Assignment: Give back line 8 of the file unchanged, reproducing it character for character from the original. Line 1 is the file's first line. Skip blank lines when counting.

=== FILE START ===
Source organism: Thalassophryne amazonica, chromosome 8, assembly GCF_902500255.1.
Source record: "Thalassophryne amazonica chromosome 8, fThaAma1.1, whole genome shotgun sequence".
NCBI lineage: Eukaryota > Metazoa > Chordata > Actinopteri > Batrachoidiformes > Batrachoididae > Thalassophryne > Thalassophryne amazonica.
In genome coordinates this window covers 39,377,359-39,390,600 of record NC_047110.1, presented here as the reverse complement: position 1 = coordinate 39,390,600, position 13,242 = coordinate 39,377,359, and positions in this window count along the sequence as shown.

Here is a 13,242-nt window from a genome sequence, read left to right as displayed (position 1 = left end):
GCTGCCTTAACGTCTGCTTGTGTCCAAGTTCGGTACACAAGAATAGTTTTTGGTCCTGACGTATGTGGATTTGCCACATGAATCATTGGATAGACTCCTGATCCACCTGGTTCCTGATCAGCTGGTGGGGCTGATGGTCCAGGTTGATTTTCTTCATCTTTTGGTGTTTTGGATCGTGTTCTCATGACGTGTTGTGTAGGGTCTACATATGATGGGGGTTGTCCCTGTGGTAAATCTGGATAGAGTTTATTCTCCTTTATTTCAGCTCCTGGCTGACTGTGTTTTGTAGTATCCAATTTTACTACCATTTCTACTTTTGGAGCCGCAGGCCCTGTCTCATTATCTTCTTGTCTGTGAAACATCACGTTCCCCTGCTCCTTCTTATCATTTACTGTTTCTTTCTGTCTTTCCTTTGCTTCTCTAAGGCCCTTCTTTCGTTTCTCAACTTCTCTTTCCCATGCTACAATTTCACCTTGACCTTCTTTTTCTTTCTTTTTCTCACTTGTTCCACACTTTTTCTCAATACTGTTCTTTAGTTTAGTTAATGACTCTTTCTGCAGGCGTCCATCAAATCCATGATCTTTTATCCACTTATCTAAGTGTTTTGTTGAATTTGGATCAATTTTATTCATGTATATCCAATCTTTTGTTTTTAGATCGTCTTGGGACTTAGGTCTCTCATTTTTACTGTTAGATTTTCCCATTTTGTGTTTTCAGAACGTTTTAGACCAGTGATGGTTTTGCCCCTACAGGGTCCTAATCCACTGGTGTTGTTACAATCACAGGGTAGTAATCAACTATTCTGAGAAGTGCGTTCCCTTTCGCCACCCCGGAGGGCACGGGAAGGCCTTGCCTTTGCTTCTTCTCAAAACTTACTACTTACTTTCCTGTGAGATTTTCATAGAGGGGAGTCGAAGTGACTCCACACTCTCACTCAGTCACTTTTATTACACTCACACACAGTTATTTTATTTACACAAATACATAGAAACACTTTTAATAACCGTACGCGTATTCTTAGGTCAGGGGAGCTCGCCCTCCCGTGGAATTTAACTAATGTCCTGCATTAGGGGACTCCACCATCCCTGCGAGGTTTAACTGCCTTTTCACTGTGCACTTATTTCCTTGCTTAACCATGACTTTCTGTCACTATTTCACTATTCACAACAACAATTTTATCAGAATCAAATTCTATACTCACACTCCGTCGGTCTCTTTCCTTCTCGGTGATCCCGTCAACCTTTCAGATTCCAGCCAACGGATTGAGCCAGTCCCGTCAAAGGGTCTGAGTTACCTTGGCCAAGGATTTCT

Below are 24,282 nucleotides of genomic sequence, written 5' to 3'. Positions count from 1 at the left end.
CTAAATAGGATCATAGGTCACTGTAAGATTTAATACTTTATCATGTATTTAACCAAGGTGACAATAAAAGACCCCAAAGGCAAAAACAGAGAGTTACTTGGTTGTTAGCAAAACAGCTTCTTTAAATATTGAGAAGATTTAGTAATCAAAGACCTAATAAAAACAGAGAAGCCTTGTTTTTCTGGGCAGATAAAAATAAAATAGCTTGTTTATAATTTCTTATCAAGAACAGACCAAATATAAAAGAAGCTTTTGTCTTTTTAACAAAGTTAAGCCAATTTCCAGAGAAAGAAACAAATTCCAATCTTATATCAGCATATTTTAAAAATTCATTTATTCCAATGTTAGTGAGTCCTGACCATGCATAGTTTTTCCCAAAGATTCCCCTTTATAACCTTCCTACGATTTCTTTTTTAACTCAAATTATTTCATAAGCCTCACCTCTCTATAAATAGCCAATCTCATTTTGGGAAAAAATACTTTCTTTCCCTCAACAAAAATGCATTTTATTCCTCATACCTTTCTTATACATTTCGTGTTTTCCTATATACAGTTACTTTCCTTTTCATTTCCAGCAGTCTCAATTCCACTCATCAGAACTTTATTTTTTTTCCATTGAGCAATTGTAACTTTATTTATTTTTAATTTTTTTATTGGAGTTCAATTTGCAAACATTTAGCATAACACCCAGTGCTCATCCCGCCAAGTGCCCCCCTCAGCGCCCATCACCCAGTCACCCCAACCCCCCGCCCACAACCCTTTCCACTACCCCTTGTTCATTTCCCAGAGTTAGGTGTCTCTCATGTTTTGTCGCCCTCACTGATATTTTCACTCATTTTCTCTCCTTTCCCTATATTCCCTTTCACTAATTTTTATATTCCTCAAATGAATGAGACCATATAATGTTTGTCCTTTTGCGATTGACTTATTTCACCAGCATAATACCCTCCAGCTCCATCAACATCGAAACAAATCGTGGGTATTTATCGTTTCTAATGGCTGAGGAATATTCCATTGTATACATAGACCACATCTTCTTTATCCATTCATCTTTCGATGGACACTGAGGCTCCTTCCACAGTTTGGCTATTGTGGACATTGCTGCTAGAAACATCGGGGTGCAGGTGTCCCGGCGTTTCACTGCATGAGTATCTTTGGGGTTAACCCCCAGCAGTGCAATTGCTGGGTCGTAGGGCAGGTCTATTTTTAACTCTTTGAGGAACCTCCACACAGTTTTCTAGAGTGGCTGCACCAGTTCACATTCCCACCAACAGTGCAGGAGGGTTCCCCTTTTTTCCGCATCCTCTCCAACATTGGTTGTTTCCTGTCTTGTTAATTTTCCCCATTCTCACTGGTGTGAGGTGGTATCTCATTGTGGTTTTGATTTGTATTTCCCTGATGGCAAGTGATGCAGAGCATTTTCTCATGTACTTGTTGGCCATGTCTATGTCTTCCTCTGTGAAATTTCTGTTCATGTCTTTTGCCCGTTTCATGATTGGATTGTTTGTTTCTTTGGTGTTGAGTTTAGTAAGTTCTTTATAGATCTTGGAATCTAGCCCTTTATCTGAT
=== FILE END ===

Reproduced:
CTAAATAGGATCATAGGTCACTGTAAGATTTAATACTTTATCATGTATTTAACCAAGGTGACAATAAAAGACCCCAAAGGCAAAAACAGAGAGTTACTTGGTTGTTAGCAAAACAGCTTCTTTAAATATTGAGAAGATTTAGTAATCAAAGACCTAATAAAAACAGAGAAGCCTTGTTTTTCTGGGCAGATAAAAATAAAATAGCTTGTTTATAATTTCTTATCAAGAACAGACCAAATATAAAAGAAGCTTTTGTCTTTTTAACAAAGTTAAGCCAATTTCCAGAGAAAGAAACAAATTCCAATCTTATATCAGCATATTTTAAAAATTCATTTATTCCAATGTTAGTGAGTCCTGACCATGCATAGTTTTTCCCAAAGATTCCCCTTTATAACCTTCCTACGATTTCTTTTTTAACTCAAATTATTTCATAAGCCTCACCTCTCTATAAATAGCCAATCTCATTTTGGGAAAAAATACTTTCTTTCCCTCAACAAAAATGCATTTTATTCCTCATACCTTTCTTATACATTTCGTGTTTTCCTATATACAGTTACTTTCCTTTTCATTTCCAGCAGTCTCAATTCCACTCATCAGAACTTTATTTTTTTTCCATTGAGCAATTGTAACTTTATTTATTTTTAATTTTTTTATTGGAGTTCAATTTGCAAACATTTAGCATAACACCCAGTGCTCATCCCGCCAAGTGCCCCCCTCAGCGCCCATCACCCAGTCACCCCAACCCCCCGCCCACAACCCTTTCCACTACCCCTTGTTCATTTCCCAGAGTTAGGTGTCTCTCATGTTTTGTCGCCCTCACTGATATTTTCACTCATTTTCTCTCCTTTCCCTATATTCCCTTTCACTAATTTTTATATTCCTCAAATGAATGAGACCATATAATGTTTGTCCTTTTGCGATTGACTTATTTCACCAGCATAATACCCTCCAGCTCCATCAACATCGAAACAAATCGTGGGTATTTATCGTTTCTAATGGCTGAGGAATATTCCATTGTATACATAGACCACATCTTCTTTATCCATTCATCTTTCGATGGACACTGAGGCTCCTTCCACAGTTTGGCTATTGTGGACATTGCTGCTAGAAACATCGGGGTGCAGGTGTCCCGGCGTTTCACTGCATGAGTATCTTTGGGGTTAACCCCCAGCAGTGCAATTGCTGGGTCGTAGGGCAGGTCTATTTTTAACTCTTTGAGGAACCTCCACACAGTTTTCTAGAGTGGCTGCACCAGTTCACATTCCCACCAACAGTGCAGGAGGGTTCCCCTTTTTTCCGCATCCTCTCCAACATTGGTTGTTTCCTGTCTTGTTAATTTTCCCCATTCTCACTGGTGTGAGGTGGTATCTCATTGTGGTTTTGATTTGTATTTCCCTGATGGCAAGTGATGCAGAGCATTTTCTCATGTACTTGTTGGCCATGTCTATGTCTTCCTCTGTGAAATTTCTGTTCATGTCTTTTGCCCGTTTCATGATTGGATTGTTTGTTTCTTTGGTGTTGAGTTTAGTAAGTTCTTTATAGATCTTGGAATCTAGCCCTTTATCTGAT